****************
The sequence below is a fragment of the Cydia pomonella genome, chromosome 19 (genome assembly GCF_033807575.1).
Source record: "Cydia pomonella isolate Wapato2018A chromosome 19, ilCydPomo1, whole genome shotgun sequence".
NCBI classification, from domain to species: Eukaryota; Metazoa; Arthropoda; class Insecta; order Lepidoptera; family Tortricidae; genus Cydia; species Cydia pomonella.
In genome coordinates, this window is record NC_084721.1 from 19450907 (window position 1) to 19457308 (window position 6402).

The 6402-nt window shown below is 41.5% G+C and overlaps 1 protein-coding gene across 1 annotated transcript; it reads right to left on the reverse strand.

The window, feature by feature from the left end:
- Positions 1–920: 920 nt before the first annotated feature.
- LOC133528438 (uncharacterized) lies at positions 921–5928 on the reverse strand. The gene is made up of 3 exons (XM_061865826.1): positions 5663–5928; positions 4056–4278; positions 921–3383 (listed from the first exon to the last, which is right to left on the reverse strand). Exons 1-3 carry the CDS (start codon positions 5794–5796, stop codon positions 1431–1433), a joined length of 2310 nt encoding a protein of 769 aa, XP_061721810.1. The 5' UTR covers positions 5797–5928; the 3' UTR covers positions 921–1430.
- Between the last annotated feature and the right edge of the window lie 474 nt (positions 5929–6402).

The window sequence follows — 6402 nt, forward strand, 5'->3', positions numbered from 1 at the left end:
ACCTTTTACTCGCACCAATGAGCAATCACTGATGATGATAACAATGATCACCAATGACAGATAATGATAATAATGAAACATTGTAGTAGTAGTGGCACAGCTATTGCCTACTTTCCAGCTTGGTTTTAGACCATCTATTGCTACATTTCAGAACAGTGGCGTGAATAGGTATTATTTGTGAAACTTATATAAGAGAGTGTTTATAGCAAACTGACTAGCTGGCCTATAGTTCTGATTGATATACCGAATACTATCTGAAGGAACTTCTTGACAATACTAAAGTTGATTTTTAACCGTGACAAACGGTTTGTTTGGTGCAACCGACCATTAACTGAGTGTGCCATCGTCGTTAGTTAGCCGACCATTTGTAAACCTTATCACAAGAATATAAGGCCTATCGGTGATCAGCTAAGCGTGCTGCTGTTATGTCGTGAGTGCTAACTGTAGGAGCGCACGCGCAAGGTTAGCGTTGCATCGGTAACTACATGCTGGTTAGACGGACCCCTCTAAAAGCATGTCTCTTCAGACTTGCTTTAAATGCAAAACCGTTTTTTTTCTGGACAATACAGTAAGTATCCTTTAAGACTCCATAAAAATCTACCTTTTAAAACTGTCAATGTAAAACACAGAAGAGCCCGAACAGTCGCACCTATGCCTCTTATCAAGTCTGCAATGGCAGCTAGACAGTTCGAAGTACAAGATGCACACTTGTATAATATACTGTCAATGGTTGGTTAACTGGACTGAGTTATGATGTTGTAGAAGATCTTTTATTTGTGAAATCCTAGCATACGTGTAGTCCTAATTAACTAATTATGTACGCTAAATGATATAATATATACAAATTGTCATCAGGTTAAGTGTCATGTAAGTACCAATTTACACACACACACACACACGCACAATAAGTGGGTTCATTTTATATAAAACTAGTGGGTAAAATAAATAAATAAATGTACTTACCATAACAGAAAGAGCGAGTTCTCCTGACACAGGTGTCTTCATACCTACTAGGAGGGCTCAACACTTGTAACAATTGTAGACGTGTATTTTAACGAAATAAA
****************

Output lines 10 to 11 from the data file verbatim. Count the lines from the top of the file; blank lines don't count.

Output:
The window sequence follows — 6402 nt, forward strand, 5'->3', positions numbered from 1 at the left end:
ACCTTTTACTCGCACCAATGAGCAATCACTGATGATGATAACAATGATCACCAATGACAGATAATGATAATAATGAAACATTGTAGTAGTAGTGGCACAGCTATTGCCTACTTTCCAGCTTGGTTTTAGACCATCTATTGCTACATTTCAGAACAGTGGCGTGAATAGGTATTATTTGTGAAACTTATATAAGAGAGTGTTTATAGCAAACTGACTAGCTGGCCTATAGTTCTGATTGATATACCGAATACTATCTGAAGGAACTTCTTGACAATACTAAAGTTGATTTTTAACCGTGACAAACGGTTTGTTTGGTGCAACCGACCATTAACTGAGTGTGCCATCGTCGTTAGTTAGCCGACCATTTGTAAACCTTATCACAAGAATATAAGGCCTATCGGTGATCAGCTAAGCGTGCTGCTGTTATGTCGTGAGTGCTAACTGTAGGAGCGCACGCGCAAGGTTAGCGTTGCATCGGTAACTACATGCTGGTTAGACGGACCCCTCTAAAAGCATGTCTCTTCAGACTTGCTTTAAATGCAAAACCGTTTTTTTTCTGGACAATACAGTAAGTATCCTTTAAGACTCCATAAAAATCTACCTTTTAAAACTGTCAATGTAAAACACAGAAGAGCCCGAACAGTCGCACCTATGCCTCTTATCAAGTCTGCAATGGCAGCTAGACAGTTCGAAGTACAAGATGCACACTTGTATAATATACTGTCAATGGTTGGTTAACTGGACTGAGTTATGATGTTGTAGAAGATCTTTTATTTGTGAAATCCTAGCATACGTGTAGTCCTAATTAACTAATTATGTACGCTAAATGATATAATATATACAAATTGTCATCAGGTTAAGTGTCATGTAAGTACCAATTTACACACACACACACACACGCACAATAAGTGGGTTCATTTTATATAAAACTAGTGGGTAAAATAAATAAATAAATGTACTTACCATAACAGAAAGAGCGAGTTCTCCTGACACAGGTGTCTTCATACCTACTAGGAGGGCTCAACACTTGTAACAATTGTAGACGTGTATTTTAACGAAATAAA